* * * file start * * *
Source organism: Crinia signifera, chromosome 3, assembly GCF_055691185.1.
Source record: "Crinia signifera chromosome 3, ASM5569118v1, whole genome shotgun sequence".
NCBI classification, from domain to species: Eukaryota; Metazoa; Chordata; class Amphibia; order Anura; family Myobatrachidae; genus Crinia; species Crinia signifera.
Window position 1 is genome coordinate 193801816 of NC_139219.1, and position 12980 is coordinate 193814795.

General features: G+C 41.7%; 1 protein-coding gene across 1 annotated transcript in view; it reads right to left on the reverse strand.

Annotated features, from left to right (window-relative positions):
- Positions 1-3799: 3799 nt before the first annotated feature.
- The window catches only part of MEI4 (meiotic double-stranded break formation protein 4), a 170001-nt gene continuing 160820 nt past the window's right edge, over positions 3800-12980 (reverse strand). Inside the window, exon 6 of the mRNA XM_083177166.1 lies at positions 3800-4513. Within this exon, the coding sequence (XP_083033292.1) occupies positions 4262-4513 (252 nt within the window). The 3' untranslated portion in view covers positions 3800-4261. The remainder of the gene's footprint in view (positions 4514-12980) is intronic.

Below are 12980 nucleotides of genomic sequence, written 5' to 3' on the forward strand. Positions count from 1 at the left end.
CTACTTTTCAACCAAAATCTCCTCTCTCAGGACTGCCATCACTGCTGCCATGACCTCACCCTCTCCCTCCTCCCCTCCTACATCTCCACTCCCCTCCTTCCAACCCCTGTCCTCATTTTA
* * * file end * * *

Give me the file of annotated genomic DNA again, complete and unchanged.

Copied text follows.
Source organism: Crinia signifera, chromosome 3, assembly GCF_055691185.1.
Source record: "Crinia signifera chromosome 3, ASM5569118v1, whole genome shotgun sequence".
NCBI classification, from domain to species: Eukaryota; Metazoa; Chordata; class Amphibia; order Anura; family Myobatrachidae; genus Crinia; species Crinia signifera.
Window position 1 is genome coordinate 193801816 of NC_139219.1, and position 12980 is coordinate 193814795.

General features: G+C 41.7%; 1 protein-coding gene across 1 annotated transcript in view; it reads right to left on the reverse strand.

Annotated features, from left to right (window-relative positions):
- Positions 1-3799: 3799 nt before the first annotated feature.
- The window catches only part of MEI4 (meiotic double-stranded break formation protein 4), a 170001-nt gene continuing 160820 nt past the window's right edge, over positions 3800-12980 (reverse strand). Inside the window, exon 6 of the mRNA XM_083177166.1 lies at positions 3800-4513. Within this exon, the coding sequence (XP_083033292.1) occupies positions 4262-4513 (252 nt within the window). The 3' untranslated portion in view covers positions 3800-4261. The remainder of the gene's footprint in view (positions 4514-12980) is intronic.

Below are 12980 nucleotides of genomic sequence, written 5' to 3' on the forward strand. Positions count from 1 at the left end.
CTACTTTTCAACCAAAATCTCCTCTCTCAGGACTGCCATCACTGCTGCCATGACCTCACCCTCTCCCTCCTCCCCTCCTACATCTCCACTCCCCTCCTTCCAACCCCTGTCCTCATTTTA